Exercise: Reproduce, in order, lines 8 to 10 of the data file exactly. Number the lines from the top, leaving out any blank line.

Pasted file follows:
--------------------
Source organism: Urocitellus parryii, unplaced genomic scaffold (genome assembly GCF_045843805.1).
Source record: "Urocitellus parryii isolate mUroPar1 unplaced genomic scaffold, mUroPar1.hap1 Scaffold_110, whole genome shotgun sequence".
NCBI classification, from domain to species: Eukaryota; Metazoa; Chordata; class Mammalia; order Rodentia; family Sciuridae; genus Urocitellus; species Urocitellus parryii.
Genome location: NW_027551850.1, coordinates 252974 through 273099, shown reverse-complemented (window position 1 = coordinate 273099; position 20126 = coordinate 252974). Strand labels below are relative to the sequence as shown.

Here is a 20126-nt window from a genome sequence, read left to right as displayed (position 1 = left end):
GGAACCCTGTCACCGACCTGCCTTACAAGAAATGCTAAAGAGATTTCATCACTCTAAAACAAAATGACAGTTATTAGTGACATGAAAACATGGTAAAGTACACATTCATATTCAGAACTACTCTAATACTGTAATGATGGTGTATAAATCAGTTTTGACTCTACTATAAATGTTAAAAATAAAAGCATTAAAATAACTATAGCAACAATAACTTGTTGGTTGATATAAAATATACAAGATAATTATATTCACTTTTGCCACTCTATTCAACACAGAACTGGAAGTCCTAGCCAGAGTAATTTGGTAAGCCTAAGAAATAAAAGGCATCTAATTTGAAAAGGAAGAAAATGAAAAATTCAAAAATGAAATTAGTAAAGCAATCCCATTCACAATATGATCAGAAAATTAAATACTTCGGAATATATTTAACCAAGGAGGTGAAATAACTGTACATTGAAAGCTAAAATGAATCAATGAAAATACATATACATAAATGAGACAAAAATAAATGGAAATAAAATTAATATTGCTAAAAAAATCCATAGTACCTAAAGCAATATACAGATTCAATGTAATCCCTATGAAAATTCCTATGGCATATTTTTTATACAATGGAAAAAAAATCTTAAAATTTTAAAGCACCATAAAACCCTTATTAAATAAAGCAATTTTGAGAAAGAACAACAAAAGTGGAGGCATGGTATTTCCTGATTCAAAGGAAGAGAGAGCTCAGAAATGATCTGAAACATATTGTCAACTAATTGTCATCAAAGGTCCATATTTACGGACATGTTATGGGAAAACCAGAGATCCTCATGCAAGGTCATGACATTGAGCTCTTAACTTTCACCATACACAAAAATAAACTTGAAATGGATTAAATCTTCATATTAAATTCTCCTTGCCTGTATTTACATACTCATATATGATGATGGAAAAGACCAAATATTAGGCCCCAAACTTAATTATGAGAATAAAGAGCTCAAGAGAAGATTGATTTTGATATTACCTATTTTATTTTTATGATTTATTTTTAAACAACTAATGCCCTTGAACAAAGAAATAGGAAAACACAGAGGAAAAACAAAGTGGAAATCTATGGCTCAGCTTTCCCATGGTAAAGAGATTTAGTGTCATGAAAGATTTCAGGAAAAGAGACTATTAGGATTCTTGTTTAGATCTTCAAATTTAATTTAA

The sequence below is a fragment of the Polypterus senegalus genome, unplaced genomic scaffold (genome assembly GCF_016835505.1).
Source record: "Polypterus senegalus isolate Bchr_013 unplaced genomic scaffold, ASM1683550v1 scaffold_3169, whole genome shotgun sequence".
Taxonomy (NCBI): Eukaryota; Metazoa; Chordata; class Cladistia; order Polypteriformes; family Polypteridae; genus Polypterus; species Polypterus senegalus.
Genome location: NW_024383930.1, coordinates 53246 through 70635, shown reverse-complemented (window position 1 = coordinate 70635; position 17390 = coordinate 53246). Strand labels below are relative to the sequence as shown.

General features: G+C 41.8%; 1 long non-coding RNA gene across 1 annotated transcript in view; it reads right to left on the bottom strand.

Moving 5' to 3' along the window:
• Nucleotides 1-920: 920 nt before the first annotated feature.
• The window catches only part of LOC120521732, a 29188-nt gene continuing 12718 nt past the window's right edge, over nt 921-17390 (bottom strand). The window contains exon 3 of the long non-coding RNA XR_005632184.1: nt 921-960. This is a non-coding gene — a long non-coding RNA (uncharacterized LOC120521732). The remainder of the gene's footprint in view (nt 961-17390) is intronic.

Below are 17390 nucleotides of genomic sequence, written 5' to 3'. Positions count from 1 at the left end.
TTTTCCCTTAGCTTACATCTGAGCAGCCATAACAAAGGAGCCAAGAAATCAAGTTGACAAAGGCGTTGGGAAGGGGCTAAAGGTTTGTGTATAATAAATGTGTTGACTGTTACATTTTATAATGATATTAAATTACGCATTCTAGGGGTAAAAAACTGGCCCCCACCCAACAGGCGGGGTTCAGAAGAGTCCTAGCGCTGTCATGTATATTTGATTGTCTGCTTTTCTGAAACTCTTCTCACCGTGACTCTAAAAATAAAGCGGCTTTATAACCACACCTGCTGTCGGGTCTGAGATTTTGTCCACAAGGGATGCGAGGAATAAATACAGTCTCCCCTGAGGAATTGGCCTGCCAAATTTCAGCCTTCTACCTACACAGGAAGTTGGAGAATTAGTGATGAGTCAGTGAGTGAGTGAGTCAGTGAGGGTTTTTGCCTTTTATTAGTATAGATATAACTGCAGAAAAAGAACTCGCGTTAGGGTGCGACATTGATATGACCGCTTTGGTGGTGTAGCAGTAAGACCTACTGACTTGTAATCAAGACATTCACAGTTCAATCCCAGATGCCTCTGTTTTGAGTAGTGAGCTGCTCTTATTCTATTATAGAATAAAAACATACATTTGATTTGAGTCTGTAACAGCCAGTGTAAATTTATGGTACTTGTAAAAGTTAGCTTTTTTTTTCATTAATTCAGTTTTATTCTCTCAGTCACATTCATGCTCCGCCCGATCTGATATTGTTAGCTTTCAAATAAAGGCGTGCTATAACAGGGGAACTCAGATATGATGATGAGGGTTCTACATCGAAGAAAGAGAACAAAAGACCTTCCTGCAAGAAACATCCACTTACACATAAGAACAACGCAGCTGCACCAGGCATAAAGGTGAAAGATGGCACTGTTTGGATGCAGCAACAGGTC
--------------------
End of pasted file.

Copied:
Source record: "Polypterus senegalus isolate Bchr_013 unplaced genomic scaffold, ASM1683550v1 scaffold_3169, whole genome shotgun sequence".
Taxonomy (NCBI): Eukaryota; Metazoa; Chordata; class Cladistia; order Polypteriformes; family Polypteridae; genus Polypterus; species Polypterus senegalus.
Genome location: NW_024383930.1, coordinates 53246 through 70635, shown reverse-complemented (window position 1 = coordinate 70635; position 17390 = coordinate 53246). Strand labels below are relative to the sequence as shown.